Situational awareness: Login is late today to include the news that Google has announced its new head of policy. Story below.
More than half of Republicans believe it is "very likely" that social media platforms intentionally censor political views that they consider “objectionable,” according to a new poll from the Pew Research Center.
Why it matters: Surveys show that Americans of all stripes don't always trust the information they receive from both mainstream media and Silicon Valley's online platforms. The trend is especially marked among Republicans, whose political and cultural leaders have attacked both institutions for years, Axios' David McCabe reports.
By the numbers:
But, but, but: There’s never been strong evidence that the people who created and operate the major social media platforms have actually built systemic political bias into them.
The big picture: 72% of adults say they can trust major technology companies to do the right thing only some of the time or hardly ever. But, 74% of people polled also said the impact of major technology companies on them personally was more good than bad.
Go deeper: The number of Americans in general who trust online news is dropping.
Illustration: Lazaro Gamio/Axios
Google has hired Karan Bhatia as its new global head of policy to lead the company's policy discussions around major topics such as artificial intelligence, job creation and infrastructure, Axios' Kim Hart reports.
Why it matters: The global policy role has been vacant for some time, just as Google and other tech companies are dealing with increased scrutiny domestically and internationally.
Between the lines: Spending 10 years at GE means he is adept at navigating across teams in a large corporate environment — especially important at a place like Google where policy discussions have to span engineering, technology, marketing, communications, product development and government affairs teams.
The big picture: U.S. tech companies are moving fast into international markets while also trying to stay globally competitive as China and others make massive investments into areas like AI.
“We're thrilled to hire someone with Karan’s impressive experience in global policy. He’s a widely respected leader who will work with our teams to advocate for policies that encourage growth and innovation."— Kent Walker, general counsel, Google, in statement
Go deeper: Read Kim's full story.
Photo: Michele Tantussi/Getty Images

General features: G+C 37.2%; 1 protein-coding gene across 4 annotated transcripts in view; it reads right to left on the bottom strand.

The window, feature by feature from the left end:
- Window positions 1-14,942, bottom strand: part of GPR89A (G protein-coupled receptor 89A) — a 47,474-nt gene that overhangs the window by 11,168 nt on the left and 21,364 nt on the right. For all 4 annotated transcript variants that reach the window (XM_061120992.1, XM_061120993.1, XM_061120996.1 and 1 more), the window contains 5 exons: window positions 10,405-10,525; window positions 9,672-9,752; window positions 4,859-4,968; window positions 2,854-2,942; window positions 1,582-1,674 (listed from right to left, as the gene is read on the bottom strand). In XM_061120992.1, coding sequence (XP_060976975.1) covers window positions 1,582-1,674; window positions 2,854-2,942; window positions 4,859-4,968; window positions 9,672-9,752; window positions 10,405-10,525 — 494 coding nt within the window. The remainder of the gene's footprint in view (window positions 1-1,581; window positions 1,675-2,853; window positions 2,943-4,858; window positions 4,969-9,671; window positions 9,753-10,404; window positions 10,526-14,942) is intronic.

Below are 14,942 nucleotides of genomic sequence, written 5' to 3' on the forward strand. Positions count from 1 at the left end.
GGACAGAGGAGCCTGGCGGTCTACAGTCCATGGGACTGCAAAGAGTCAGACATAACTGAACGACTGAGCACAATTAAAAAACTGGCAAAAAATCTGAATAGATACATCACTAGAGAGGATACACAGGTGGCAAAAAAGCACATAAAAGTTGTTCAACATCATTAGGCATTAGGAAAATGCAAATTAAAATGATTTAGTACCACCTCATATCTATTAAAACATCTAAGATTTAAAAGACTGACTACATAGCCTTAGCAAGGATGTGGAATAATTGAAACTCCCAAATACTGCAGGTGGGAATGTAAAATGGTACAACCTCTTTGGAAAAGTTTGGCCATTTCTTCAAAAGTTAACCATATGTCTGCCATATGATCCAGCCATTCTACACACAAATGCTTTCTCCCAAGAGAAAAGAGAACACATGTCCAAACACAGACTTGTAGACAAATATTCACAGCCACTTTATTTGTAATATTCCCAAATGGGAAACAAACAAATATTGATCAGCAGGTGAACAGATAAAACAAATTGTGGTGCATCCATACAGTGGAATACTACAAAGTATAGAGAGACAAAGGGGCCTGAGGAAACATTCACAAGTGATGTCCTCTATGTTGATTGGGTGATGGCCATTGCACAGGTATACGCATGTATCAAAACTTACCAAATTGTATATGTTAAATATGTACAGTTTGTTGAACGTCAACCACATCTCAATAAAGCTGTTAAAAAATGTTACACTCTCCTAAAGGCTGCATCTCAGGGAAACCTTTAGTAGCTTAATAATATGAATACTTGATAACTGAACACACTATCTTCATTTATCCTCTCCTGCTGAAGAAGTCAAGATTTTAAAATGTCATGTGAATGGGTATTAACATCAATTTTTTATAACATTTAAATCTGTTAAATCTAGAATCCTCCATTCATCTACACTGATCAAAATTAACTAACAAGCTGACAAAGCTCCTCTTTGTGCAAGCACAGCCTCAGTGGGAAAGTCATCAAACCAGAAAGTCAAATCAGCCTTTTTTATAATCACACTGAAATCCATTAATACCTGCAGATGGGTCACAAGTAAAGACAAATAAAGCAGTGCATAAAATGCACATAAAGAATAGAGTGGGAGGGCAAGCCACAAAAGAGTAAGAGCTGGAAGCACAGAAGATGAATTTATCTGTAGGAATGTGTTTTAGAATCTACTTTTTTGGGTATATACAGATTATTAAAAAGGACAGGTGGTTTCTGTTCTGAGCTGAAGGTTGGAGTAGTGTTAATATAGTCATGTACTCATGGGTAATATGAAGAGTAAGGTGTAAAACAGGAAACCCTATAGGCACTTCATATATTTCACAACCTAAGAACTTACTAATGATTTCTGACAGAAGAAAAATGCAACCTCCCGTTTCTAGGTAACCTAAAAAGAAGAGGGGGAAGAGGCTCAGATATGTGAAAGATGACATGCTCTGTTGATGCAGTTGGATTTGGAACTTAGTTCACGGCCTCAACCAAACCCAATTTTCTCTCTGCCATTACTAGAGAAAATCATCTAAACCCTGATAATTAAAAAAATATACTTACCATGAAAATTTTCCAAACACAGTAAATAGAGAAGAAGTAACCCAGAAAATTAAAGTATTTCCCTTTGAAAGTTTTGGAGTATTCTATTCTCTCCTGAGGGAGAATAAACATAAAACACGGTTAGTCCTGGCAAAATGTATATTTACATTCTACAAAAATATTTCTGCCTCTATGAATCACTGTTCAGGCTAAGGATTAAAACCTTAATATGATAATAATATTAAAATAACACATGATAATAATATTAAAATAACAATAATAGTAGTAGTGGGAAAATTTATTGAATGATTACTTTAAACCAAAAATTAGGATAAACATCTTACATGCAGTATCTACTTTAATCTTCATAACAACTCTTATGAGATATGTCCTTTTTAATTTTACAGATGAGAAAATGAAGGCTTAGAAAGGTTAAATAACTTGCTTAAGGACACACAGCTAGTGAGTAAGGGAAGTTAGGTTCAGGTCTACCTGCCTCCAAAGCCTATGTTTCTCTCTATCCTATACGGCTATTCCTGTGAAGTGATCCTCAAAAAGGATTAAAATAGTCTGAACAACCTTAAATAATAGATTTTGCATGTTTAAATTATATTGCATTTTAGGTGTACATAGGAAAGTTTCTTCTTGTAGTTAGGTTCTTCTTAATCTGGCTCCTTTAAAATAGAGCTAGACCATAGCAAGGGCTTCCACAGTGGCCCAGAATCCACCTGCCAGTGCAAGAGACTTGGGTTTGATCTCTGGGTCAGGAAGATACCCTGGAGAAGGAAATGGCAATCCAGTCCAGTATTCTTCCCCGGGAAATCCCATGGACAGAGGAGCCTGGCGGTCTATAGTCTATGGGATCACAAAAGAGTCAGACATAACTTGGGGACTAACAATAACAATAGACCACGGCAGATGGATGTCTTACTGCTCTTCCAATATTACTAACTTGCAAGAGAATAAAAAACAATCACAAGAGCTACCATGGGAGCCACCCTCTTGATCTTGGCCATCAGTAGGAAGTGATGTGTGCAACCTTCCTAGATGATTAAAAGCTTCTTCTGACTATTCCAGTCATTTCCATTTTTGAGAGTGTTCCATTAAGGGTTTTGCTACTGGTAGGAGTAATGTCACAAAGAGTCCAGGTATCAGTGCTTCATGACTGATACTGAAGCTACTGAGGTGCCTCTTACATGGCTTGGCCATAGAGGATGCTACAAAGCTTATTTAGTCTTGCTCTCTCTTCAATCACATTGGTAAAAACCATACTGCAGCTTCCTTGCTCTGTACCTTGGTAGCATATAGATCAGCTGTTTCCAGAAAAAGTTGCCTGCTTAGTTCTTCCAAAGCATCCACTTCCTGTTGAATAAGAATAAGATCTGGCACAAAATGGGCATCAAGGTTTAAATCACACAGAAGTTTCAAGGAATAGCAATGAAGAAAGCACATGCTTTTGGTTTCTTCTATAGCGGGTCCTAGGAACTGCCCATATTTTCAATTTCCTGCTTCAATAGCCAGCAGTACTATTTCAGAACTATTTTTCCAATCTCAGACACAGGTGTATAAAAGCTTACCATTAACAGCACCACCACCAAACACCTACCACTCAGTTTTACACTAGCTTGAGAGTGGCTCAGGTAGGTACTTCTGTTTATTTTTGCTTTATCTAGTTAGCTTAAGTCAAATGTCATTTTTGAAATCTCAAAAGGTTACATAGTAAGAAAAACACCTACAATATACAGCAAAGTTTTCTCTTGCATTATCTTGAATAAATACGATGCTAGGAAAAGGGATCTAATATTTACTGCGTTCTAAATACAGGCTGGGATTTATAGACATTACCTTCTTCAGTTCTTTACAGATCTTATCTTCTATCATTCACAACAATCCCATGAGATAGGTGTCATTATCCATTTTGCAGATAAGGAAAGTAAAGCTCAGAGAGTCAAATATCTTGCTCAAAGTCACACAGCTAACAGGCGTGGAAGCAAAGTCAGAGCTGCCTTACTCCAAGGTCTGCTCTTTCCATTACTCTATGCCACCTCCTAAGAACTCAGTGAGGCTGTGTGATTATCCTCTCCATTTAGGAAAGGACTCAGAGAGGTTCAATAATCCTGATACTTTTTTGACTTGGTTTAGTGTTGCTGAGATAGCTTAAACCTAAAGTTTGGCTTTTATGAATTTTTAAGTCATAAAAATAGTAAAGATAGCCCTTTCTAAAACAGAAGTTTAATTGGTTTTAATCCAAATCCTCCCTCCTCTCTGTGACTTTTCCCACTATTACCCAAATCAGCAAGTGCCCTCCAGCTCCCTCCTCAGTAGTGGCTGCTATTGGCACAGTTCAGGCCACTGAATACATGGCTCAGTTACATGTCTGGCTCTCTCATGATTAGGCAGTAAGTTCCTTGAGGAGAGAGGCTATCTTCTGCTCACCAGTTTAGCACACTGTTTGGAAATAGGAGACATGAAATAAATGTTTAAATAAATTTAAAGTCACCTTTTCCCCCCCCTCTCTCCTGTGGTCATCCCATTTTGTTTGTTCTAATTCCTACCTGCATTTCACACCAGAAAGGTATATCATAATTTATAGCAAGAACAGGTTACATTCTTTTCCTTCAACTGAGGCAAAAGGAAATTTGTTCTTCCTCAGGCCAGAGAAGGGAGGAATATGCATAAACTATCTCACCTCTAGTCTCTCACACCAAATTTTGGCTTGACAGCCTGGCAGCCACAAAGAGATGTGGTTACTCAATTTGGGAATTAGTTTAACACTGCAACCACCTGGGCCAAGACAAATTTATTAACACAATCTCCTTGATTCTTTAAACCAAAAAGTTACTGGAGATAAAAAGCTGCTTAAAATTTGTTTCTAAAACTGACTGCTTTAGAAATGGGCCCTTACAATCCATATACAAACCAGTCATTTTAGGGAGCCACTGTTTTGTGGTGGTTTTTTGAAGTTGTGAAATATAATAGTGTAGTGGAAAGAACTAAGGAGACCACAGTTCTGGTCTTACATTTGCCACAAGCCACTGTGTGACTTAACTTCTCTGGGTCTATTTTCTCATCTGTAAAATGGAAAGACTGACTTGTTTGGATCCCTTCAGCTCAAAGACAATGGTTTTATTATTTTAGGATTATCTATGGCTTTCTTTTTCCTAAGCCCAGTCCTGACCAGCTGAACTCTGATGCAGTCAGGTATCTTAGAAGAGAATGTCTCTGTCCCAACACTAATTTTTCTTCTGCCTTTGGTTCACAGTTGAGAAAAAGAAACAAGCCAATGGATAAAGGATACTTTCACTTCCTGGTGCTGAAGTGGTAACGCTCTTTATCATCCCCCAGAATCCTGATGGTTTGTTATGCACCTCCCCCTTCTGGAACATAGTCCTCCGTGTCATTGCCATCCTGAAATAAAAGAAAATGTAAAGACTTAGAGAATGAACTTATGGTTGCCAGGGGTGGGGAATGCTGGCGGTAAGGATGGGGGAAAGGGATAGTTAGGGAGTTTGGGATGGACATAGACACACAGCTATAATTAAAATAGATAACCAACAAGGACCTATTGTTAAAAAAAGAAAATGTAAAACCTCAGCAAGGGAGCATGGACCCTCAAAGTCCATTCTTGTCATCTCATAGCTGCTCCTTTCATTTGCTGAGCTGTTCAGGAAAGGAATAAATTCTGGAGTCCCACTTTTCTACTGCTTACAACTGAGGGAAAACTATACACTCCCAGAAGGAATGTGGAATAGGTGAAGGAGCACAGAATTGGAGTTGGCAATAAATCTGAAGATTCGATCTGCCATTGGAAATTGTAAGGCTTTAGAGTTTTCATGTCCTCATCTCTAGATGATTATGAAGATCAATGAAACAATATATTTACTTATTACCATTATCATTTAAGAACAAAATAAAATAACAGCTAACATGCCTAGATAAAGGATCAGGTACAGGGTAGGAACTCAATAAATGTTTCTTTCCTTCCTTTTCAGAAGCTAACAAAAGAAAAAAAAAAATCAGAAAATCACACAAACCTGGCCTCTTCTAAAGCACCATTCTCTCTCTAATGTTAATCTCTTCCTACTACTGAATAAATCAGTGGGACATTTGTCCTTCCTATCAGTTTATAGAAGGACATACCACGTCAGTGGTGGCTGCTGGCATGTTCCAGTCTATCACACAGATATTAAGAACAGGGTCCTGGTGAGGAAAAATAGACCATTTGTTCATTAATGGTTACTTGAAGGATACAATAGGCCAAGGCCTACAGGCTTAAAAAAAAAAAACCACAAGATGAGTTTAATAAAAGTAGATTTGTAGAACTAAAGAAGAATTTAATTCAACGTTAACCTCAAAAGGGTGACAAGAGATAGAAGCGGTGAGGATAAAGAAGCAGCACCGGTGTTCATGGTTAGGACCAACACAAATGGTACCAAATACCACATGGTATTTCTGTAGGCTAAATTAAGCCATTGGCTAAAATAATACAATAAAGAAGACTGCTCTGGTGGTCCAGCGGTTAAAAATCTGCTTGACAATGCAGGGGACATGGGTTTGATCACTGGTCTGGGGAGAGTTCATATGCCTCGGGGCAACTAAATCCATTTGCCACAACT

Trying to balance an open company culture against the pressures of Trump-era politics has proven quite the challenge for a number of Silicon Valley companies, most notably Google. Last week, the company rolled out new rules for internal debate, The Wall Street Journal reports.
Why it matters: The same dynamics that turned many public internet forums into free-fire zones between culture war antagonists and red state/blue state zealots have begun to roil the worlds inside Silicon Valley's walled gardens, Axios' Scott Rosenberg writes.
The background: Google found itself at the center of a firestorm last year after software engineer James Damore wrote a memo arguing that gender differences could explain why women are underrepresented in tech. Damore's memo went viral, spurring protests inside the company, and Google ended up firing him, which spurred further protests.
The rules: According to WSJ, the new community guidelines represent Google's first effort to set limits on expression in its halls and online discussion forums. They're broad, based on Google's values, open to interpretation, and designed to funnel conflict to human moderators.
The bottom line: Corporations aren't governments, but when they get large enough, they end up grappling with the same kinds of conflicts nations face.
Photo: Jaap Arriens/NurPhoto via Getty Images
After years of fireworks, the long-running Apple-Samsung patent dispute ended with a whimper on Wednesday. The two companies disclosed in a court filing that they had reached a settlement, though terms were not made public.
Our thought bubble: It's likely Samsung is writing Apple a sizable check, given that a federal jury just ruled in Apple's favor in the latest of several trials.
Yes, but: It's not the kind of victory that Apple was looking for when it filed the case back in April 2011.
Venture capitalist Mike Hirshland is launching an effort, called the Governance Project, to help cities and states make use of a portion of the 2017 Republican tax law that’s meant to boost economically struggling areas of the country.
The big picture: Supporters of these so-called Opportunity Zones established by the new tax law say they’ll encourage private investment where it’s needed most.
Flashback: The project emerged after the 2016 election, when Hirshland said he had “a sense that something was going terribly wrong with American politics and our political institutions.” His conclusion, he said, was that there needed to be a renewed focus on state and local governments.
They say no one wants to see how sausage is made, but it's quite entertaining to see how Asian noodles are made.